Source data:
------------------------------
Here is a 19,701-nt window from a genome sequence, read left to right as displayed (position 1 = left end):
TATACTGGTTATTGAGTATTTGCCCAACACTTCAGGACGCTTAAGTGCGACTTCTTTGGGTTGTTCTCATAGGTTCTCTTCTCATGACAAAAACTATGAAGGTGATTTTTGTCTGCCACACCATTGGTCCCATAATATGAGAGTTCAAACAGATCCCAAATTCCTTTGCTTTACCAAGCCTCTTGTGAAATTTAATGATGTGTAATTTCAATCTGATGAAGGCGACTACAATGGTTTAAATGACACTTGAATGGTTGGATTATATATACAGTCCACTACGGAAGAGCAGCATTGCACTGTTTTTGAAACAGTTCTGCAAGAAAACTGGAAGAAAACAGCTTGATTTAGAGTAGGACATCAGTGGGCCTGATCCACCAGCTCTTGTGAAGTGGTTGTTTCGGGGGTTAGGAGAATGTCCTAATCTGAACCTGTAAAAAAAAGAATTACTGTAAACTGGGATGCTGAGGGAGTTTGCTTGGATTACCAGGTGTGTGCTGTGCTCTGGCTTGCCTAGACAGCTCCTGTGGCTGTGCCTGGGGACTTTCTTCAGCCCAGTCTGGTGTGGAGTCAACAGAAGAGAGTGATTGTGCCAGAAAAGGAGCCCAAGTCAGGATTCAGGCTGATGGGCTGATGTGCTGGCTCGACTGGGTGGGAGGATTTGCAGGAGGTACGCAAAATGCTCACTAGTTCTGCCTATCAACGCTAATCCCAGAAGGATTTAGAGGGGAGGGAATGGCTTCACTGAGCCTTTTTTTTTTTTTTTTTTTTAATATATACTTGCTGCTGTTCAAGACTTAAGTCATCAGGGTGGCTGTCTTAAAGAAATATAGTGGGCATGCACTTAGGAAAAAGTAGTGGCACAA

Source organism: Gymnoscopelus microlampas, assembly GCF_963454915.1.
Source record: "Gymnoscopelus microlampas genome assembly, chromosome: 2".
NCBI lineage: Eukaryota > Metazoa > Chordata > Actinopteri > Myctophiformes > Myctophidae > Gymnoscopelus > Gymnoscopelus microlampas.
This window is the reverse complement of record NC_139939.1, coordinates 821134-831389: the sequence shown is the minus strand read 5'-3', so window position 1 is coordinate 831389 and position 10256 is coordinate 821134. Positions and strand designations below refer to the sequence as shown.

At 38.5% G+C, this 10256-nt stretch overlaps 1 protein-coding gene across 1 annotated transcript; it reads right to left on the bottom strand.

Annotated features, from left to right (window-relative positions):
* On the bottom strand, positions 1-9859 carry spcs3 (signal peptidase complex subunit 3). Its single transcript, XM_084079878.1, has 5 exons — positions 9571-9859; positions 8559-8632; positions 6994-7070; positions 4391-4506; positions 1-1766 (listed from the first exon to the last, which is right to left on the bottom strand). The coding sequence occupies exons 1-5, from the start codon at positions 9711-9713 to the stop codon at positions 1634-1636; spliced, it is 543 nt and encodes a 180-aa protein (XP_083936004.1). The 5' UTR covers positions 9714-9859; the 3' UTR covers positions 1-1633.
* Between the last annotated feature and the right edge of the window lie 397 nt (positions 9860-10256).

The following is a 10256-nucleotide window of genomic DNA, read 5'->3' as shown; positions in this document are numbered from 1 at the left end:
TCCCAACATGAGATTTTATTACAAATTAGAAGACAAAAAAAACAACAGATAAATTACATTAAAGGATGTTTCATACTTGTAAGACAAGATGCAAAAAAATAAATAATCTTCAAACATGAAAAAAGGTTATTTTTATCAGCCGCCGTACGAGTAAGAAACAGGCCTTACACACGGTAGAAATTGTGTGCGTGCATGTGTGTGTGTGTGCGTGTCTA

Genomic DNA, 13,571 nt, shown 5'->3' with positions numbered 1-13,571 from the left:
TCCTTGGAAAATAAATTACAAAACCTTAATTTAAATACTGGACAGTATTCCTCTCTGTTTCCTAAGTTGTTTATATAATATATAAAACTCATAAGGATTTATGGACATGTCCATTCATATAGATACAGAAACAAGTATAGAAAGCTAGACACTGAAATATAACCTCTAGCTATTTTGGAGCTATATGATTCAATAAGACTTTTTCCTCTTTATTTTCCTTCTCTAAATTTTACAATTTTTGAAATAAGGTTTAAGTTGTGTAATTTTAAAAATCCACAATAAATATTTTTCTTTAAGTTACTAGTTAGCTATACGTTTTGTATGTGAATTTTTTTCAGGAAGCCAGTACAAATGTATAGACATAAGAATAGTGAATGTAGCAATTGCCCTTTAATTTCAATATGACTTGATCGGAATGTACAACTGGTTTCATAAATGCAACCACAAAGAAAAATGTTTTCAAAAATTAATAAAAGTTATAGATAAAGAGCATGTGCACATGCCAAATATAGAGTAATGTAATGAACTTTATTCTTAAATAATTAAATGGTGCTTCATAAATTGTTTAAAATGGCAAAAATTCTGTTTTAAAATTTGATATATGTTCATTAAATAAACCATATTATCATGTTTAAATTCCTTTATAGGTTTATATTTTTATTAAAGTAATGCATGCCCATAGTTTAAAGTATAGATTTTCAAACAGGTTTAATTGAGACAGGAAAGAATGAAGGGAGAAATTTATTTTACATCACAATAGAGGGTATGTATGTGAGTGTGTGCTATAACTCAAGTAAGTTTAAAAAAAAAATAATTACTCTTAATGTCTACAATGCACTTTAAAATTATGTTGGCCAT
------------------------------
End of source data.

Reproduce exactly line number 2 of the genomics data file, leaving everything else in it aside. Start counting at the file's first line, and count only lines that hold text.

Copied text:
TATACTGGTTATTGAGTATTTGCCCAACACTTCAGGACGCTTAAGTGCGACTTCTTTGGGTTGTTCTCATAGGTTCTCTTCTCATGACAAAAACTATGAAGGTGATTTTTGTCTGCCACACCATTGGTCCCATAATATGAGAGTTCAAACAGATCCCAAATTCCTTTGCTTTACCAAGCCTCTTGTGAAATTTAATGATGTGTAATTTCAATCTGATGAAGGCGACTACAATGGTTTAAATGACACTTGAATGGTTGGATTATATATACAGTCCACTACGGAAGAGCAGCATTGCACTGTTTTTGAAACAGTTCTGCAAGAAAACTGGAAGAAAACAGCTTGATTTAGAGTAGGACATCAGTGGGCCTGATCCACCAGCTCTTGTGAAGTGGTTGTTTCGGGGGTTAGGAGAATGTCCTAATCTGAACCTGTAAAAAAAAGAATTACTGTAAACTGGGATGCTGAGGGAGTTTGCTTGGATTACCAGGTGTGTGCTGTGCTCTGGCTTGCCTAGACAGCTCCTGTGGCTGTGCCTGGGGACTTTCTTCAGCCCAGTCTGGTGTGGAGTCAACAGAAGAGAGTGATTGTGCCAGAAAAGGAGCCCAAGTCAGGATTCAGGCTGATGGGCTGATGTGCTGGCTCGACTGGGTGGGAGGATTTGCAGGAGGTACGCAAAATGCTCACTAGTTCTGCCTATCAACGCTAATCCCAGAAGGATTTAGAGGGGAGGGAATGGCTTCACTGAGCCTTTTTTTTTTTTTTTTTTTTAATATATACTTGCTGCTGTTCAAGACTTAAGTCATCAGGGTGGCTGTCTTAAAGAAATATAGTGGGCATGCACTTAGGAAAAAGTAGTGGCACAA